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6.7.2a Catullus, Poem 34

The Roman poet Catullus addresses Diana in this poem and asks for her protection of the Roman people. This poem has been translated from the original Latin.
Shelton, Jo-Ann, Translator.
1998
Book

Catullus. "Catullus 34." In As the Romans did: a sourcebook in Roman social history, translated by Jo-Ann Shelton, 366-367. New York: Oxford University Press, 1998. Latin original: Catullus. Works, edited by Francis Warre Cornish, J. W. Mackail, and J. P. Postgate. Vol. 6 of Loeb Classical Library. London: W. Heinemann, 1962, 1988.

The Roman civilization grew up in the shadow of the Greeks and was highly influenced by Hellenistic culture, as were many people around the Mediterranean and in western Asia. Romans admired Hellenistic culture and adopted a lot of it, including arts, philosophy, and some customs. The Romans gave their old spirits features of Greek gods and adopted Greek myths about them. Diana’s features were adopted from the Greek goddess Artemis. In the hymn the poet Catullus addresses Diana, praising her as a forest queen, and asks her to help Roman people just like she had in the previous years. The Romans worshiped Diana as a goddess of the hunt, the moon, fertility, animals, and the woodlands. In mythology Diana was the daughter of Jupiter and Latona (Leto in Greek) and the twin sister of Apollo. Vocabulary chaste: pure, innocent Delian olive tree: according to Greek myth, Leto gave birth to Apollo and Artemis on the island of Delos by an olive tree trackless: without roads or paths glen: a small, isolated valley by your monthly phases: Diana was the goddess of the moon, which goes through phases (from toenail to full) in a month hallowed: blessed race of Romulus: the Romans; Romulus founded Rome, according to myth Visual caption for object: This marble head originally belonged on a statue that was made between 120 and 180 CE. It was found in Rome. Art historians have made the interpretation that it represents a goddess, but there are not enough attributes (features or characteristics) to conclude whether it represents Diana (Artemis) or Venus (Aphrodite).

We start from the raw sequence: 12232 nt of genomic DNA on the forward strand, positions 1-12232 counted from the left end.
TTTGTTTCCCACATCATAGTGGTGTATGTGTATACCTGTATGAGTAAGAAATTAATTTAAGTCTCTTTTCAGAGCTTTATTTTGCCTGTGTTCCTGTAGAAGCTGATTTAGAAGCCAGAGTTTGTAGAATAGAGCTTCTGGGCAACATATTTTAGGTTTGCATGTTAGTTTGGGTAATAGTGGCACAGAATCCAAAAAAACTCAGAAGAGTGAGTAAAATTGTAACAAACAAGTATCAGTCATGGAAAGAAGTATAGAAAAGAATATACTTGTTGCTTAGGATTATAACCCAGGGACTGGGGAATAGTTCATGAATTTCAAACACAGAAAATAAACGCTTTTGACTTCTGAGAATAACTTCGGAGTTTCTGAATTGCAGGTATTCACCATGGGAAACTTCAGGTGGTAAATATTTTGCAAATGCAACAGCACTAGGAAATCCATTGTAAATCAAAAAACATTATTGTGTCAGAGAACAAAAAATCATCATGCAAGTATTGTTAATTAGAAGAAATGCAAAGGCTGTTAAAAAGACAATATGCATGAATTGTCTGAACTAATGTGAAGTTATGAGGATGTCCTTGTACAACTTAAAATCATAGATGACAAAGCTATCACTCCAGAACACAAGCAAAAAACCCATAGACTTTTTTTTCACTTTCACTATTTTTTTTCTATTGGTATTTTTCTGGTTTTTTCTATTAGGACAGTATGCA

Catullus’s hymn to Diana demonstrates the nature of the transformation that took place when a Roman spirit became identified with a Greek deity. Diana had been a woodland spirit of groves and hunting; however, once she became identified in function with Artemis, the Greek goddess of woodland and wildlife, she also took on the personality and appearance of Artemis. She acquired, moreover, Artemis’s family; the once vague spirit now became the daughter of Leto and sister of Apollo, two other Greek deities. In addition, Diana assumed new functions — for example, like Artemis, Diana became the goddess of the moon as well as of the woods. Students might analyze the Roman and Greek features of the goddess from Catullus’s poem.

"Diana, we are in your care,
We chaste girls and boys.
Come, chaste boys and girls,
Let us sing in praise of Diana.

O daughter of Leto,
Mighty offspring of mightiest Jupiter,
You who were born beside the
Delian olive tree,

Queen of the mountains
And the green forests
And the trackless glens
And the murmuring streams….

You, goddess,
Measuring out the year's progress by your monthly phases,
Do fill the farmer's
Humble storerooms with fine produce.

Hallowed be thy name,
Whatever name it is that you prefer.
And, as in years past you have been
Accustomed to do, so now, too,
Protect and preserve the race of Romulus with your kindly favor" (366-367).